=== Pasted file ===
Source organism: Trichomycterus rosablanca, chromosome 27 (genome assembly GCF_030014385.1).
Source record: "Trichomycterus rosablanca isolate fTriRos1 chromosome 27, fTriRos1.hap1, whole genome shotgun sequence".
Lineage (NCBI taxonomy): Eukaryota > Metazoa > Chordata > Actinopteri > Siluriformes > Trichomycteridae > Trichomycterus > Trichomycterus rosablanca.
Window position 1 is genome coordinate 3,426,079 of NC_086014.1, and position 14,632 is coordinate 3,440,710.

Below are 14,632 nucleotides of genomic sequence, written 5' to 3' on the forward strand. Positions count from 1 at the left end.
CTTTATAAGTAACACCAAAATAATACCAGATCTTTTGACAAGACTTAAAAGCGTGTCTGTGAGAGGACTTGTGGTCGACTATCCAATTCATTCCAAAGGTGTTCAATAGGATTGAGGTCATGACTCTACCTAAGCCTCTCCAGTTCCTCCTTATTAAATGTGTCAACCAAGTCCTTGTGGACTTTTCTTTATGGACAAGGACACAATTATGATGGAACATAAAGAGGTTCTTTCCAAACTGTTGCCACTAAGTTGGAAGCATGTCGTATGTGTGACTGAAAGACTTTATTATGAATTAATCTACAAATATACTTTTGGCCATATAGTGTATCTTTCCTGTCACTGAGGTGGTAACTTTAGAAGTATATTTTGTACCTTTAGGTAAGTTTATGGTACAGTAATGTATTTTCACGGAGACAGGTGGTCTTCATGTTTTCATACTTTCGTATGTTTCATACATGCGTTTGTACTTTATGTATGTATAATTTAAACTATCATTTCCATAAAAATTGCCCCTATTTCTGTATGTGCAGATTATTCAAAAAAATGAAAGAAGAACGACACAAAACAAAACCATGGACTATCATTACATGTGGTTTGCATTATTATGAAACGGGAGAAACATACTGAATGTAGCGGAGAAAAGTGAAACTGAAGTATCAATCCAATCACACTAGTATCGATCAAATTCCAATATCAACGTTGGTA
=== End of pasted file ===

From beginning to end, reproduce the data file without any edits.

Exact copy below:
Source organism: Trichomycterus rosablanca, chromosome 27 (genome assembly GCF_030014385.1).
Source record: "Trichomycterus rosablanca isolate fTriRos1 chromosome 27, fTriRos1.hap1, whole genome shotgun sequence".
Lineage (NCBI taxonomy): Eukaryota > Metazoa > Chordata > Actinopteri > Siluriformes > Trichomycteridae > Trichomycterus > Trichomycterus rosablanca.
Window position 1 is genome coordinate 3,426,079 of NC_086014.1, and position 14,632 is coordinate 3,440,710.

Below are 14,632 nucleotides of genomic sequence, written 5' to 3' on the forward strand. Positions count from 1 at the left end.
CTTTATAAGTAACACCAAAATAATACCAGATCTTTTGACAAGACTTAAAAGCGTGTCTGTGAGAGGACTTGTGGTCGACTATCCAATTCATTCCAAAGGTGTTCAATAGGATTGAGGTCATGACTCTACCTAAGCCTCTCCAGTTCCTCCTTATTAAATGTGTCAACCAAGTCCTTGTGGACTTTTCTTTATGGACAAGGACACAATTATGATGGAACATAAAGAGGTTCTTTCCAAACTGTTGCCACTAAGTTGGAAGCATGTCGTATGTGTGACTGAAAGACTTTATTATGAATTAATCTACAAATATACTTTTGGCCATATAGTGTATCTTTCCTGTCACTGAGGTGGTAACTTTAGAAGTATATTTTGTACCTTTAGGTAAGTTTATGGTACAGTAATGTATTTTCACGGAGACAGGTGGTCTTCATGTTTTCATACTTTCGTATGTTTCATACATGCGTTTGTACTTTATGTATGTATAATTTAAACTATCATTTCCATAAAAATTGCCCCTATTTCTGTATGTGCAGATTATTCAAAAAAATGAAAGAAGAACGACACAAAACAAAACCATGGACTATCATTACATGTGGTTTGCATTATTATGAAACGGGAGAAACATACTGAATGTAGCGGAGAAAAGTGAAACTGAAGTATCAATCCAATCACACTAGTATCGATCAAATTCCAATATCAACGTTGGTA